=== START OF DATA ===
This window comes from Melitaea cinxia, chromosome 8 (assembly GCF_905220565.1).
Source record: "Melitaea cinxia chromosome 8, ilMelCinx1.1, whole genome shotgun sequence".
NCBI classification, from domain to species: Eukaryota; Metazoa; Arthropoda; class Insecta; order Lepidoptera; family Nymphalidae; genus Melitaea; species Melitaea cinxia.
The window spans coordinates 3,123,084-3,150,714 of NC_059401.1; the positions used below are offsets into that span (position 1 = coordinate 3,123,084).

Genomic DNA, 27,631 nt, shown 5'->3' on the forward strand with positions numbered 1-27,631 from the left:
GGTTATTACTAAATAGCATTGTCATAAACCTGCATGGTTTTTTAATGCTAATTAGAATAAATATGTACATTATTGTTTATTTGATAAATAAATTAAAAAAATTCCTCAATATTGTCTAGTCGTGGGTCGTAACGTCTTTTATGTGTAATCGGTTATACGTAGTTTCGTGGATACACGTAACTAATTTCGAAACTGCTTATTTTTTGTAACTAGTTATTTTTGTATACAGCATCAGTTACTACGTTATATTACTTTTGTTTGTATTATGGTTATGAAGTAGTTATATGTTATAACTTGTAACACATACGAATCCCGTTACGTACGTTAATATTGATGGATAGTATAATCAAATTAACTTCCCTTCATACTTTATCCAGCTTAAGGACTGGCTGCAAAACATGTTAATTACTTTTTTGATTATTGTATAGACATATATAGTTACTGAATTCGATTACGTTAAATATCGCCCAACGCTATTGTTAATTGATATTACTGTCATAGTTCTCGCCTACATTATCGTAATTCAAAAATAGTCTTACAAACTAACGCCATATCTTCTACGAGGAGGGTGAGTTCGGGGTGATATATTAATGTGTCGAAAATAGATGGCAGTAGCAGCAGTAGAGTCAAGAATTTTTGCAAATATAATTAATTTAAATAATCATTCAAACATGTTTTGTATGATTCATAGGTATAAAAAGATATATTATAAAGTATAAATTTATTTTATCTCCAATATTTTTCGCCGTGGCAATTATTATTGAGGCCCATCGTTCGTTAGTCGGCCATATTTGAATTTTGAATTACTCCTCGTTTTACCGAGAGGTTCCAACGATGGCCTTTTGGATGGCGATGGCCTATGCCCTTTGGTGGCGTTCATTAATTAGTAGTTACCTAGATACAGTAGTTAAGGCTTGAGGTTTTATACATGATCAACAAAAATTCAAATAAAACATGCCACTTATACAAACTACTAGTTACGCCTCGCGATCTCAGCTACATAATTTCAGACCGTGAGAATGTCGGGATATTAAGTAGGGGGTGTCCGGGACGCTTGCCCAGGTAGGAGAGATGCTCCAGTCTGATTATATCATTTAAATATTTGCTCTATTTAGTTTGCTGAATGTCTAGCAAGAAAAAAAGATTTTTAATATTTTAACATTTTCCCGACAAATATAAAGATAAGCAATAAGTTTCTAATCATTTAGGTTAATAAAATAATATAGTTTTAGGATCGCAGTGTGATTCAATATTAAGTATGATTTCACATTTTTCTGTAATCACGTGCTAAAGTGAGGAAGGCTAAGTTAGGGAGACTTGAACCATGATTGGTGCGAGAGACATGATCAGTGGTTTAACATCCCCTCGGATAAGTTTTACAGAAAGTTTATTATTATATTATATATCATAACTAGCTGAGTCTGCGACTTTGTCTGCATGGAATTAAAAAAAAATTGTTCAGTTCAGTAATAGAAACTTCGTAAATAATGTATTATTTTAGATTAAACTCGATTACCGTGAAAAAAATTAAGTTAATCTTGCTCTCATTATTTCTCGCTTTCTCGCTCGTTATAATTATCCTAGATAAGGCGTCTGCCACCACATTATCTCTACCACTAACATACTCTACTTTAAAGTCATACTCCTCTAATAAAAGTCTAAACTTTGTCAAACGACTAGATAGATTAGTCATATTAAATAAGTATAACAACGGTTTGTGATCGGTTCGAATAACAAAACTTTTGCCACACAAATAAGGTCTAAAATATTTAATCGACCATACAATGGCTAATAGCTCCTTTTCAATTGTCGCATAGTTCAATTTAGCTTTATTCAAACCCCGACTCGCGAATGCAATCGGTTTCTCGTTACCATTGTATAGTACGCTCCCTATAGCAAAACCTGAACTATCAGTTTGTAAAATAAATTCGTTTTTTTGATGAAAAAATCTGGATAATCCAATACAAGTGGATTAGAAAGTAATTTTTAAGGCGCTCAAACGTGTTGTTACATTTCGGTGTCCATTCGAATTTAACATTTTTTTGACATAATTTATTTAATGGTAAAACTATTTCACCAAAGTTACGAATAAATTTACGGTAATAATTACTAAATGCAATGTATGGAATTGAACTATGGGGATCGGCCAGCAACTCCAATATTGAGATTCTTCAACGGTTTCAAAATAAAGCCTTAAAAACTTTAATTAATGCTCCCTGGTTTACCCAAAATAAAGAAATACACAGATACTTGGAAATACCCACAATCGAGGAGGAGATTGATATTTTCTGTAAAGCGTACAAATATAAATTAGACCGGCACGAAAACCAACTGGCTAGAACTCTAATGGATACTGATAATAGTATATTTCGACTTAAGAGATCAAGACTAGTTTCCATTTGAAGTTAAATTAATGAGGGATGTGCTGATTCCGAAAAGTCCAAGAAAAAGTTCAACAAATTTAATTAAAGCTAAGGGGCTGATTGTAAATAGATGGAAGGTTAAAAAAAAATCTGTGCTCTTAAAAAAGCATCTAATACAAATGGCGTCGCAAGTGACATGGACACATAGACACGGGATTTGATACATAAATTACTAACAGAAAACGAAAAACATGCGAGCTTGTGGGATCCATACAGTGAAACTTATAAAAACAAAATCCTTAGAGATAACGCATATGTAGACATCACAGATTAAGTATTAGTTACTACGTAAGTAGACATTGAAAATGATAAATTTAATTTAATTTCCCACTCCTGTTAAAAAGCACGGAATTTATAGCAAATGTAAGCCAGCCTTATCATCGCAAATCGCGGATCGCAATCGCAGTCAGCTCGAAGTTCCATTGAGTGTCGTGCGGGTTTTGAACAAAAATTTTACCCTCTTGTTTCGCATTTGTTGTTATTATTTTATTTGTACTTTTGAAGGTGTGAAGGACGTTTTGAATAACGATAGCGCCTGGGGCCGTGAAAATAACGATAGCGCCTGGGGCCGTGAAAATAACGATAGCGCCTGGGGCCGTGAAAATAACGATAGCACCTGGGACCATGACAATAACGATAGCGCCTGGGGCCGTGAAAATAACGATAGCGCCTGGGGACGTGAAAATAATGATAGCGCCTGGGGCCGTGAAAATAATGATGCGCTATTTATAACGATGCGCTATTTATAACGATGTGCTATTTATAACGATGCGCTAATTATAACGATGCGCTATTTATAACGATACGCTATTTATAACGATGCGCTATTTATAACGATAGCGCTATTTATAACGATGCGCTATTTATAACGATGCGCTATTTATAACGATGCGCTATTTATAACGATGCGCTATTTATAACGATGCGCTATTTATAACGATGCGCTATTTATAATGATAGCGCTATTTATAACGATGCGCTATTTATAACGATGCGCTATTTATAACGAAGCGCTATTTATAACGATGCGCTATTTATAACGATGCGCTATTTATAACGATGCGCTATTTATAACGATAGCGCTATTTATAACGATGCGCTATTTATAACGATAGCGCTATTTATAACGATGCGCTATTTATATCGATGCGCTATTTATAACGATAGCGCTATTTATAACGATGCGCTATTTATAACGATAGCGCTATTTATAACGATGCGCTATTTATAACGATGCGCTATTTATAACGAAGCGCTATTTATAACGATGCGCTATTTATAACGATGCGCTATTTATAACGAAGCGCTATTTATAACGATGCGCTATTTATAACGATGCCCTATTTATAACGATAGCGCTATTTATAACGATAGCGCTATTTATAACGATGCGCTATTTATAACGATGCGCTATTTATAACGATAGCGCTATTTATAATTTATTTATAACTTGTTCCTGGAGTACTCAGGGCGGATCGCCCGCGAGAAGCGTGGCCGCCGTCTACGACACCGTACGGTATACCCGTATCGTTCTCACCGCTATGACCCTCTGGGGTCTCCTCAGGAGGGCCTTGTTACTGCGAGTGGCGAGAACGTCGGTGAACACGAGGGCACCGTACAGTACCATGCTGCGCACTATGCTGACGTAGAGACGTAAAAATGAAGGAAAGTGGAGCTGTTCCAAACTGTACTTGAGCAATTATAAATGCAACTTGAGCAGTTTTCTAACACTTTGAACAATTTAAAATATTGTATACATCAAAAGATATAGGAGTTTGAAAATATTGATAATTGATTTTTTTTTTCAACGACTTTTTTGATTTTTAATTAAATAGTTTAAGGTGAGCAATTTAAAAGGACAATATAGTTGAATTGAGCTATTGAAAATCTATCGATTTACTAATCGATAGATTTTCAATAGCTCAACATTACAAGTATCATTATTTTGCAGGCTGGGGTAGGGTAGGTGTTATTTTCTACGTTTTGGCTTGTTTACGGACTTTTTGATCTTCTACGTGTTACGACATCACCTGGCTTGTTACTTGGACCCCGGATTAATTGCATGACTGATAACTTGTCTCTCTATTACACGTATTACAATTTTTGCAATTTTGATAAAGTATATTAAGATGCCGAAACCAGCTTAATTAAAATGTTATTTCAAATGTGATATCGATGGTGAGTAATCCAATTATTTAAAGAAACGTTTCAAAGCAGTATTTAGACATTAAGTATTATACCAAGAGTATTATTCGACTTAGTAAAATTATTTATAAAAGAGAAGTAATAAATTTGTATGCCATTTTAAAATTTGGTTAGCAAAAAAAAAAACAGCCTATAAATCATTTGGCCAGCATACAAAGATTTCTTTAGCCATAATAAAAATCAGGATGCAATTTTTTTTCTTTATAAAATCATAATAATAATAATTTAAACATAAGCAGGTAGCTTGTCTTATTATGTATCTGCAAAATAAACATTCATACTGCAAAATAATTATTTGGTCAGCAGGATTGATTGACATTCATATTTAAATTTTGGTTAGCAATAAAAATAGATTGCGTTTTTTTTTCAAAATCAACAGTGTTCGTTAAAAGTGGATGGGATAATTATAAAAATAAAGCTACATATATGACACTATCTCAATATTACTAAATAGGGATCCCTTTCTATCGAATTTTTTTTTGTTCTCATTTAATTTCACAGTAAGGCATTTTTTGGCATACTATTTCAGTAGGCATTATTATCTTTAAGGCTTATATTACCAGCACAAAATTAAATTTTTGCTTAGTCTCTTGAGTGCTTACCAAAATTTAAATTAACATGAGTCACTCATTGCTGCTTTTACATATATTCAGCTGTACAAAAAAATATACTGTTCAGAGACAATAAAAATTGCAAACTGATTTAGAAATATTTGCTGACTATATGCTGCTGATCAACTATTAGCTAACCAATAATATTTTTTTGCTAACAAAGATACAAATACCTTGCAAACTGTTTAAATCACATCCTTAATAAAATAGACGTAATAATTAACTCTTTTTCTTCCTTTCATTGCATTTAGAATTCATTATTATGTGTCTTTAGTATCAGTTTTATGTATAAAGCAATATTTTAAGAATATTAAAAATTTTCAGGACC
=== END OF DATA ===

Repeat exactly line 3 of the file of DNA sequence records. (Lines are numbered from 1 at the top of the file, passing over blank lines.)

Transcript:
NCBI classification, from domain to species: Eukaryota; Metazoa; Arthropoda; class Insecta; order Lepidoptera; family Nymphalidae; genus Melitaea; species Melitaea cinxia.